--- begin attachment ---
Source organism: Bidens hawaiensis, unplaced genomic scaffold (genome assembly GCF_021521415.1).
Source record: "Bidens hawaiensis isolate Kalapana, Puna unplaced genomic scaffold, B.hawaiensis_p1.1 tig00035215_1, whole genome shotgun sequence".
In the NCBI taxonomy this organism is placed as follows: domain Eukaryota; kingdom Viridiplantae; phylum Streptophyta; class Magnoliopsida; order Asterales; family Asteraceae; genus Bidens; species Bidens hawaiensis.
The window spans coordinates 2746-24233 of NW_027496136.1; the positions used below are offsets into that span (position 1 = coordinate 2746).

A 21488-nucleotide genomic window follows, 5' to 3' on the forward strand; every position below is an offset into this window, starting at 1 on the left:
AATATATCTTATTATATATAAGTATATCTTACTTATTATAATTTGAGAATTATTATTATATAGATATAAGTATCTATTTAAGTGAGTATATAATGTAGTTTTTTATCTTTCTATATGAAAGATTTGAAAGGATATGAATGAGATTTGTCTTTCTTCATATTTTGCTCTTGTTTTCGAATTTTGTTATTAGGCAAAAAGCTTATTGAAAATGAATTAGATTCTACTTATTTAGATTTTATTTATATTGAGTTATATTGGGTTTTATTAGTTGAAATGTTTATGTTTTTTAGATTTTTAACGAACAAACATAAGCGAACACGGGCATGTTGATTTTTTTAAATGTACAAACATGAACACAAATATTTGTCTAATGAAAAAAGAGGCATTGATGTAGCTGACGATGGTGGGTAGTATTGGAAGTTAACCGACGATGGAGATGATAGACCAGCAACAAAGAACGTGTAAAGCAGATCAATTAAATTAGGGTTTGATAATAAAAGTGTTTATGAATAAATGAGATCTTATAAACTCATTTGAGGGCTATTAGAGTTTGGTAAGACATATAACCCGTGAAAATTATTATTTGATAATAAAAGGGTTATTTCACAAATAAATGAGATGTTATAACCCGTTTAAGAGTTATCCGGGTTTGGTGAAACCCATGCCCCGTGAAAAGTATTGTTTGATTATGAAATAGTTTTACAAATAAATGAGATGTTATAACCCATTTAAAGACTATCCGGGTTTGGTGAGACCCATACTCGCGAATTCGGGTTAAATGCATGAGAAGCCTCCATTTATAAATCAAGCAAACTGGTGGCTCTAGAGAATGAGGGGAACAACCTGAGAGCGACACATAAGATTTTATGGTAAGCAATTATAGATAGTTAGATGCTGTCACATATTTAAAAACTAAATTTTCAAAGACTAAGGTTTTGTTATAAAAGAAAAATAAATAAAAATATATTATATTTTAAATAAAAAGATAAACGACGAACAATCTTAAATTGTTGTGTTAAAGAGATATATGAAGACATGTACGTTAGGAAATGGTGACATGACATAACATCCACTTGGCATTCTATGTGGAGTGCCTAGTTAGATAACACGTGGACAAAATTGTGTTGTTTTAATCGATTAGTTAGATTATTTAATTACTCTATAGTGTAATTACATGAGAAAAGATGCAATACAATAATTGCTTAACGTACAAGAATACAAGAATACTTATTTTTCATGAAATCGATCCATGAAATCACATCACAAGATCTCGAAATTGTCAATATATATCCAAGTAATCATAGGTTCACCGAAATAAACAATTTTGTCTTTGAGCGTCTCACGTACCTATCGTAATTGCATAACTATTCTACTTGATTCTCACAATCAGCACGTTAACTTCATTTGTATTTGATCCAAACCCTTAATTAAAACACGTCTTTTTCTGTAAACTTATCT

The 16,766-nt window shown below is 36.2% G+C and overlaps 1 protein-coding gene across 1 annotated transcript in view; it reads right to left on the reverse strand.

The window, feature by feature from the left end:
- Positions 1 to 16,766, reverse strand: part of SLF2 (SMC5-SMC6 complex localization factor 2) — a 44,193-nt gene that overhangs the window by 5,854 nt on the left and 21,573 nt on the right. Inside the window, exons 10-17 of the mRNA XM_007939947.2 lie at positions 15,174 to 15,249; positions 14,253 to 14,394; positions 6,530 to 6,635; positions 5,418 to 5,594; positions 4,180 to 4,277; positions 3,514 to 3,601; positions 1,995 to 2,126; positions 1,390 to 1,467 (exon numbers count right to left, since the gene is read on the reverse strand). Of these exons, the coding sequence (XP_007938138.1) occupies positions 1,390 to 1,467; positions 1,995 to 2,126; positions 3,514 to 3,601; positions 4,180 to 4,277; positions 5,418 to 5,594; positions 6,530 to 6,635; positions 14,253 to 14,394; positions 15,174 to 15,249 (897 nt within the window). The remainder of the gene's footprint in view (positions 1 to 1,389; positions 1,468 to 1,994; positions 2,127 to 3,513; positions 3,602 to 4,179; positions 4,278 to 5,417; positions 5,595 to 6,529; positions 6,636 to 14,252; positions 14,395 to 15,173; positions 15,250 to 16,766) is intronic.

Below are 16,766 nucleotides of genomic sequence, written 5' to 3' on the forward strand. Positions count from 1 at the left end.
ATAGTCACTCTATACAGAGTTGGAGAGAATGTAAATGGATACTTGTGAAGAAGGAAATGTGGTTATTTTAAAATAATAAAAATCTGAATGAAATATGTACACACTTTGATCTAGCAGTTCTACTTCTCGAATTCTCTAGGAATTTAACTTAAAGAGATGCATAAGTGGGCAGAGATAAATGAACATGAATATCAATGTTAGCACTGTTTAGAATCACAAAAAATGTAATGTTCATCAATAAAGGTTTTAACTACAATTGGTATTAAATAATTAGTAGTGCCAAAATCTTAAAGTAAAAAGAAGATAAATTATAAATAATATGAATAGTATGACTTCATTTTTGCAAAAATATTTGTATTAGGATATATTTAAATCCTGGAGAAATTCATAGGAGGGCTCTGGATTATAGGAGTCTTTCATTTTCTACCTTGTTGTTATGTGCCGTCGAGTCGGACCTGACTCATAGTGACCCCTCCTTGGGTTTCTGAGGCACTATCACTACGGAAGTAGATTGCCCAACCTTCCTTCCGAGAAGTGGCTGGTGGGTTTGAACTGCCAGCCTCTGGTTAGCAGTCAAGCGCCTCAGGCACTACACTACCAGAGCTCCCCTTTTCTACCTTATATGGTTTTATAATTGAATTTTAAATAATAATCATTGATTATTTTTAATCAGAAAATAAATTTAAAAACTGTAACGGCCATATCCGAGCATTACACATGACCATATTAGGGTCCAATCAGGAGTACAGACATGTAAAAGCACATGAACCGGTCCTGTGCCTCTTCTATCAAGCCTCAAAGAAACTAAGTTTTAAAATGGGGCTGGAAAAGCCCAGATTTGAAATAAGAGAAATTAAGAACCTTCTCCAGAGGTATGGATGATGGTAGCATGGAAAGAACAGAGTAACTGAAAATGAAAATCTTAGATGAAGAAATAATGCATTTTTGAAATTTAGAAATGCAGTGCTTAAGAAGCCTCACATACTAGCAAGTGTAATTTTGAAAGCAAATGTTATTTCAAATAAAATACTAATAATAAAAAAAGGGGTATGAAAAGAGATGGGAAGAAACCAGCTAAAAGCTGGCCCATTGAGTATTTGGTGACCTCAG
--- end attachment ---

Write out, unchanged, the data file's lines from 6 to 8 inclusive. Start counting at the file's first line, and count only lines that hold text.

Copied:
AATATATCTTATTATATATAAGTATATCTTACTTATTATAATTTGAGAATTATTATTATATAGATATAAGTATCTATTTAAGTGAGTATATAATGTAGTTTTTTATCTTTCTATATGAAAGATTTGAAAGGATATGAATGAGATTTGTCTTTCTTCATATTTTGCTCTTGTTTTCGAATTTTGTTATTAGGCAAAAAGCTTATTGAAAATGAATTAGATTCTACTTATTTAGATTTTATTTATATTGAGTTATATTGGGTTTTATTAGTTGAAATGTTTATGTTTTTTAGATTTTTAACGAACAAACATAAGCGAACACGGGCATGTTGATTTTTTTAAATGTACAAACATGAACACAAATATTTGTCTAATGAAAAAAGAGGCATTGATGTAGCTGACGATGGTGGGTAGTATTGGAAGTTAACCGACGATGGAGATGATAGACCAGCAACAAAGAACGTGTAAAGCAGATCAATTAAATTAGGGTTTGATAATAAAAGTGTTTATGAATAAATGAGATCTTATAAACTCATTTGAGGGCTATTAGAGTTTGGTAAGACATATAACCCGTGAAAATTATTATTTGATAATAAAAGGGTTATTTCACAAATAAATGAGATGTTATAACCCGTTTAAGAGTTATCCGGGTTTGGTGAAACCCATGCCCCGTGAAAAGTATTGTTTGATTATGAAATAGTTTTACAAATAAATGAGATGTTATAACCCATTTAAAGACTATCCGGGTTTGGTGAGACCCATACTCGCGAATTCGGGTTAAATGCATGAGAAGCCTCCATTTATAAATCAAGCAAACTGGTGGCTCTAGAGAATGAGGGGAACAACCTGAGAGCGACACATAAGATTTTATGGTAAGCAATTATAGATAGTTAGATGCTGTCACATATTTAAAAACTAAATTTTCAAAGACTAAGGTTTTGTTATAAAAGAAAAATAAATAAAAATATATTATATTTTAAATAAAAAGATAAACGACGAACAATCTTAAATTGTTGTGTTAAAGAGATATATGAAGACATGTACGTTAGGAAATGGTGACATGACATAACATCCACTTGGCATTCTATGTGGAGTGCCTAGTTAGATAACACGTGGACAAAATTGTGTTGTTTTAATCGATTAGTTAGATTATTTAATTACTCTATAGTGTAATTACATGAGAAAAGATGCAATACAATAATTGCTTAACGTACAAGAATACAAGAATACTTATTTTTCATGAAATCGATCCATGAAATCACATCACAAGATCTCGAAATTGTCAATATATATCCAAGTAATCATAGGTTCACCGAAATAAACAATTTTGTCTTTGAGCGTCTCACGTACCTATCGTAATTGCATAACTATTCTACTTGATTCTCACAATCAGCACGTTAACTTCATTTGTATTTGATCCAAACCCTTAATTAAAACACGTCTTTTTCTGTAAACTTATCT

The 16,766-nt window shown below is 36.2% G+C and overlaps 1 protein-coding gene across 1 annotated transcript in view; it reads right to left on the reverse strand.

The window, feature by feature from the left end: